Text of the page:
Ancient Egypt: Mummies, Tomb Paintings, and Mud Bricks {Tapestry of Grace}

We have continued our journey through the book of Exodus this week as well as our amazing assortment of history books.  The kids learned all about Ancient Egyptian pharaohs who were treated as gods. They have learned about pyramids. The Egyptians believed in the afterlife so they filled pyramids with food and treasures so they would be available to the person if needed. They learned about the embalming process and how mummies were made. The kids have been fascinated by it all!

For co-op this week, they made their own mummies! They started with action figures and dolls from the dollar store. They covered them in oils, spices, and natron (a type of salt), all of which were used in the mummification process.

Then they wrapped them in bandages! 

They did neglect one important step of the Egyptian mummy process.  They did not remove the brain from their noses or put their other organs in canopic jars!  But they were quite pleased with the mummies anyway.

They even painted sarcophaguses for their mummies.

It's fun doing school projects with our friends!

Next we gave the kids plaques made from Plaster of Paris for them to etch and paint tomb paintings on like they might find in an ancient pyramid.  I made these by simply pouring the Plaster of Paris in a styrofoam tray like the kind you might get deli meat or sliced fruit in at the grocery store.

They first etched their drawing with some clay tools that I have.

Then they painted their plaques. Nicholas put a map of the Nile River on his tomb painting.

The kids have learned about how the Israelite slaves had to make mud bricks for the Egyptians. It was hard and messy work. But our kids loved trying it out for themselves.

I found an small inflatable pool which is hard to do in the fall when stores are no longer selling summer items. We broke up about 2 pounds of clay and let it soak in water over night. I may have made a mistake in letting Rachel add the water to the clay because it seemed to be a little heavy on the water.

The kids got in the pool and squished the clay into smaller pieces and mixed it all up with their bare feet. Eww!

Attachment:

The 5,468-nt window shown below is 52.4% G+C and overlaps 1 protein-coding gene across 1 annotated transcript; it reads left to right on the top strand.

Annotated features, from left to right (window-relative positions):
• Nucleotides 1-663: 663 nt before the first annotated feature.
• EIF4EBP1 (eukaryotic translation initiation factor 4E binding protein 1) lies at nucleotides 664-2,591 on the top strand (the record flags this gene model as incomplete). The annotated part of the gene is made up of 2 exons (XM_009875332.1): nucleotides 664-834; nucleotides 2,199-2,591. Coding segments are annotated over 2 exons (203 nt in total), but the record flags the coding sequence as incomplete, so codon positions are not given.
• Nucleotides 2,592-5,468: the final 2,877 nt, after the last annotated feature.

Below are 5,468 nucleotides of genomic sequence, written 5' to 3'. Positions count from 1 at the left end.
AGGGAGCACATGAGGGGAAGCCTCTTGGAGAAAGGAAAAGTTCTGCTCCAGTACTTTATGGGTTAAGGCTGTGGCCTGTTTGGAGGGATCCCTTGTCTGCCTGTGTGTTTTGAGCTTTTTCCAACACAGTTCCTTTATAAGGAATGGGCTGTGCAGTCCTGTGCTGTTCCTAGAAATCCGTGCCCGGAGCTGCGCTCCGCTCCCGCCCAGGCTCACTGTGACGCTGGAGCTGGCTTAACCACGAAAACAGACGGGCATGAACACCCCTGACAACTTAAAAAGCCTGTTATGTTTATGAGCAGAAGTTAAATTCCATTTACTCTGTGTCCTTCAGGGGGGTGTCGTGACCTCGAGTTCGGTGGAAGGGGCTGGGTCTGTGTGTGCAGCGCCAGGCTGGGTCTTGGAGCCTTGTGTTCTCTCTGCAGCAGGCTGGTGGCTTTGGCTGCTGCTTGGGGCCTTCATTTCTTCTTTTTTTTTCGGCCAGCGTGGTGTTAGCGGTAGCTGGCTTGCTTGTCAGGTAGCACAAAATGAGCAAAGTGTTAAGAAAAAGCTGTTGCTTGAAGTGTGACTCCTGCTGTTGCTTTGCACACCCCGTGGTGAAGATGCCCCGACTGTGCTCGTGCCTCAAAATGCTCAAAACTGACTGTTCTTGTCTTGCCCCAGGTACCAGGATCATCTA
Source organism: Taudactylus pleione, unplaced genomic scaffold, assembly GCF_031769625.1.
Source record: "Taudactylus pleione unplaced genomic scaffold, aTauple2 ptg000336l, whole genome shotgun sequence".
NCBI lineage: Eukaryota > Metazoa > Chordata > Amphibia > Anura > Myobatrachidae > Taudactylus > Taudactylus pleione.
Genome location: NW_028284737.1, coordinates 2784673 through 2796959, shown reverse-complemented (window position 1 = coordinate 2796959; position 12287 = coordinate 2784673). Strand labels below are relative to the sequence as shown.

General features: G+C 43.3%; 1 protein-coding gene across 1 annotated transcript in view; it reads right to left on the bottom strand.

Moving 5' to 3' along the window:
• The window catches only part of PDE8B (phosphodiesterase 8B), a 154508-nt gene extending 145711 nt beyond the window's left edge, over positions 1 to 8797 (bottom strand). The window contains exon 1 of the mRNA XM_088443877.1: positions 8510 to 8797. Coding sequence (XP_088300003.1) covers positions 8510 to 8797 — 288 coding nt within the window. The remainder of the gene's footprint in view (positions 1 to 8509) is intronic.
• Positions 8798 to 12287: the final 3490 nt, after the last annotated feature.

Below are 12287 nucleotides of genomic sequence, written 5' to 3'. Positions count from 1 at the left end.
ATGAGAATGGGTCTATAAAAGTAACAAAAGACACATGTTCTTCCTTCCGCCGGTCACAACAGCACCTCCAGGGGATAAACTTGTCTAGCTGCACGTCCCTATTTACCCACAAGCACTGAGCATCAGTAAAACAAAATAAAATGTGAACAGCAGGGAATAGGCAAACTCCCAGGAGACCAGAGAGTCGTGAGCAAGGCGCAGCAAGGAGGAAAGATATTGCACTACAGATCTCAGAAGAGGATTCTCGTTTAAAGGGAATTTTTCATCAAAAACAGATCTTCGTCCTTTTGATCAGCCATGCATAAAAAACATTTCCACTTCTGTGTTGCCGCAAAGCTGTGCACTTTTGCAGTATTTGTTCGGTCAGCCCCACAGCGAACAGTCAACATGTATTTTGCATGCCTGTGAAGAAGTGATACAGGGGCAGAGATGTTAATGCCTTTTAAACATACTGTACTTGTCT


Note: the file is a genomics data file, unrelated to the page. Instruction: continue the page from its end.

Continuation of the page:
Next they added the straw.  The straw was an important ingredient to help hold the bricks together.  This week the kids read about how pharaoh would punish the Israelites by not providing them with the straw they needed and forced them to harvest their own straw and still make the same amount of bricks that they had before.

Some of the kids were less enthusiastic about the messy project than others.

Water, clay, and straw...all mixed up.  And a few messy kids in the batch too!

They added the final ingredient, sand, and continued mixing it all up. As we were planning this project, I knew we would need some way to mold the mixture into bricks. I thought the rectangular boxes that butter comes in would be perfect. So I stocked up! Fortunately butter freezes well and we won't need to buy anymore for the rest of the year!

The butter boxes turned out to be a great size and the kids worked together to hold the boxes while another one filled it with the slurry.

Eventually the boys moved on the light saber battles but the girls got even dirtier as they sat down in the mixture and continued to make the mud bricks!  That is the totally opposite way I had expected this to go!

We finished filling all of the butter boxes that we had and sprayed the kids off with the garden hose.  What a fun way for the kids to immerse themselves in what it was like to be an Israelite slave in Ancient Egypt.

It took several days for the mud bricks to dry but eventually we got to unmold them.

They were a bit rough looking but the definitely could be used to build something in the desert.

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